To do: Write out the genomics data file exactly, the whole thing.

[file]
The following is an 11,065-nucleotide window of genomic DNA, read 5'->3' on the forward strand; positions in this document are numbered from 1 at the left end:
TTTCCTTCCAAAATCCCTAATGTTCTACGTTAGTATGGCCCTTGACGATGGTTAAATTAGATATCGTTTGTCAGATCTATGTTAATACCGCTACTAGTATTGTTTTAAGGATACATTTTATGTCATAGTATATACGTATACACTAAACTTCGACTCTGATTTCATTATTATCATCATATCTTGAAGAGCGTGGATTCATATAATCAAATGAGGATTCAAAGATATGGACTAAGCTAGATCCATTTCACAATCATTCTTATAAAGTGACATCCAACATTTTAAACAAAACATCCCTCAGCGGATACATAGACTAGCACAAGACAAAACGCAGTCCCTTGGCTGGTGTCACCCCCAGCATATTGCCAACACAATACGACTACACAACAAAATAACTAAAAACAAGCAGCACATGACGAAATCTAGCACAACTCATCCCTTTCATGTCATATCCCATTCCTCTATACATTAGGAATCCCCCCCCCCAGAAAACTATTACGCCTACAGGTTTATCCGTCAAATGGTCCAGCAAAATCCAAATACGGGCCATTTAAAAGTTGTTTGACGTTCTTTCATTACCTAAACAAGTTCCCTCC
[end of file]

The following is an 11,065-nucleotide window of genomic DNA, read 5'->3' on the forward strand; positions in this document are numbered from 1 at the left end:
TTTCCTTCCAAAATCCCTAATGTTCTACGTTAGTATGGCCCTTGACGATGGTTAAATTAGATATCGTTTGTCAGATCTATGTTAATACCGCTACTAGTATTGTTTTAAGGATACATTTTATGTCATAGTATATACGTATACACTAAACTTCGACTCTGATTTCATTATTATCATCATATCTTGAAGAGCGTGGATTCATATAATCAAATGAGGATTCAAAGATATGGACTAAGCTAGATCCATTTCACAATCATTCTTATAAAGTGACATCCAACATTTTAAACAAAACATCCCTCAGCGGATACATAGACTAGCACAAGACAAAACGCAGTCCCTTGGCTGGTGTCACCCCCAGCATATTGCCAACACAATACGACTACACAACAAAATAACTAAAAACAAGCAGCACATGACGAAATCTAGCACAACTCATCCCTTTCATGTCATATCCCATTCCTCTATACATTAGGAATCCCCCCCCCCAGAAAACTATTACGCCTACAGGTTTATCCGTCAAATGGTCCAGCAAAATCCAAATACGGGCCATTTAAAAGTTGTTTGACGTTCTTTCATTACCTAAACAAGTTCCCTCC